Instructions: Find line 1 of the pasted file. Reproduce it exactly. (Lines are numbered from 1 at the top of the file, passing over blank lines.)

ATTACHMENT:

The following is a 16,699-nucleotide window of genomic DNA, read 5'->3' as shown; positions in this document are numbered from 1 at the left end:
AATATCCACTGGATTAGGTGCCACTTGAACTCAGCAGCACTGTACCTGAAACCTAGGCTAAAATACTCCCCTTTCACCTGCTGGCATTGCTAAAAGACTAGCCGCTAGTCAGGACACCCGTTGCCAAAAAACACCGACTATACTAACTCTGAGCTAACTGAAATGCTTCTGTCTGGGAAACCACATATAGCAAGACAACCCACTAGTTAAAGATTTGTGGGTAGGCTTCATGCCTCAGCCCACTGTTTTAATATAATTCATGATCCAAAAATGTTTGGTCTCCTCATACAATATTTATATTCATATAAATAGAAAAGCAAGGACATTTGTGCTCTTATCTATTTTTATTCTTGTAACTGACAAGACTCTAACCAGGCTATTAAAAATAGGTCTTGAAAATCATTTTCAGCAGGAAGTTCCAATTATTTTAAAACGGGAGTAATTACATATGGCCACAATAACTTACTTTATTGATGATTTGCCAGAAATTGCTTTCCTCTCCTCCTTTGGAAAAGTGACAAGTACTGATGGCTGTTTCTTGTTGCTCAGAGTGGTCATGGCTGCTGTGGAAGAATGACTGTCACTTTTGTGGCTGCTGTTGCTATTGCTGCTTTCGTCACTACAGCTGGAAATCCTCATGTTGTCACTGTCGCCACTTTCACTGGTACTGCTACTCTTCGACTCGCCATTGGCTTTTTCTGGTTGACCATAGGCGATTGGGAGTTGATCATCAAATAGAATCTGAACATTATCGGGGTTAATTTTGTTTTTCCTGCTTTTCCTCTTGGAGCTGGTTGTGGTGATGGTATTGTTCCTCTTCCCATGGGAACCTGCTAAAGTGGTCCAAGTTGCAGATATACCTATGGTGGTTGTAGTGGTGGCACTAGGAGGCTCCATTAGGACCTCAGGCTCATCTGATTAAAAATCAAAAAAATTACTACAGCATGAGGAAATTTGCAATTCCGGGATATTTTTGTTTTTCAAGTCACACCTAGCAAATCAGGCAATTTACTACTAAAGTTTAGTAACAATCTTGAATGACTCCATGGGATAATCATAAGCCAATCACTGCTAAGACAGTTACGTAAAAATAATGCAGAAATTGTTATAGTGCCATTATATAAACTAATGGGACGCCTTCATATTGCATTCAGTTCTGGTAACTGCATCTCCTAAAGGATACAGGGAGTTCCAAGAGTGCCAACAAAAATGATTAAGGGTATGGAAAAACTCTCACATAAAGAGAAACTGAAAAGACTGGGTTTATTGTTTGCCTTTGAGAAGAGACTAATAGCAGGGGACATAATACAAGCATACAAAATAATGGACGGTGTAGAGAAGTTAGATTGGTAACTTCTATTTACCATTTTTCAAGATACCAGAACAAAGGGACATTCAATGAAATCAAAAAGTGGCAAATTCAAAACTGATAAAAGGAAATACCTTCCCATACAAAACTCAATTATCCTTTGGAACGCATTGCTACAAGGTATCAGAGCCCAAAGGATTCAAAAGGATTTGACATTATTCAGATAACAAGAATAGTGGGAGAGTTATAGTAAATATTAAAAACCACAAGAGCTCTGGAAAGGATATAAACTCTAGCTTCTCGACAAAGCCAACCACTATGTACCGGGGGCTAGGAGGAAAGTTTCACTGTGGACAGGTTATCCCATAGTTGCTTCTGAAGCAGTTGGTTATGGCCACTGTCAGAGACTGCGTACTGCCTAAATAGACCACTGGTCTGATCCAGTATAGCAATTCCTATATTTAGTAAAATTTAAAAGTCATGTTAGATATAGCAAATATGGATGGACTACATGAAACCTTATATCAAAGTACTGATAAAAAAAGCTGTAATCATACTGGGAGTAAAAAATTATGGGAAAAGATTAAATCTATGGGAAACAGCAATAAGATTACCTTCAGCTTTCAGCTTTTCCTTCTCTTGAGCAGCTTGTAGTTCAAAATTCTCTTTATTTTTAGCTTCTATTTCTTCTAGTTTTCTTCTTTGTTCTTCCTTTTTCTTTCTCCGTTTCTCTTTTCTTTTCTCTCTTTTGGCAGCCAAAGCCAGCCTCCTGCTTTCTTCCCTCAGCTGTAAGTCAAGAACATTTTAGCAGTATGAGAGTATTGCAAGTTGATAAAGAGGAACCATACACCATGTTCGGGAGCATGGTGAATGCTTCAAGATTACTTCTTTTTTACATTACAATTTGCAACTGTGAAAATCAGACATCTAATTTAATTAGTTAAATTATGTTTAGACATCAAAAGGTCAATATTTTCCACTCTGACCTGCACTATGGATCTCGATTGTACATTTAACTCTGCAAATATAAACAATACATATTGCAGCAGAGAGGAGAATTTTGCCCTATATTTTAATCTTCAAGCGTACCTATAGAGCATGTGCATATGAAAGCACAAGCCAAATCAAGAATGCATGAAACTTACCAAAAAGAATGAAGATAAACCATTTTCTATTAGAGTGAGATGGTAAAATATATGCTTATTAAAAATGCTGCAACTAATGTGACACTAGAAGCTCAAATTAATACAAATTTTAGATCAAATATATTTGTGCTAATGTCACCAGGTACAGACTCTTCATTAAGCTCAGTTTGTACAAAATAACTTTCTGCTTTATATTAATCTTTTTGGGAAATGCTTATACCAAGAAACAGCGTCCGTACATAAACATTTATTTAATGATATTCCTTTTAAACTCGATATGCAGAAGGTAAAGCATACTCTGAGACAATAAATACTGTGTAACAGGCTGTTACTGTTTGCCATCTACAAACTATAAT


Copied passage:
The following is a 16,699-nucleotide window of genomic DNA, read 5'->3' as shown; positions in this document are numbered from 1 at the left end: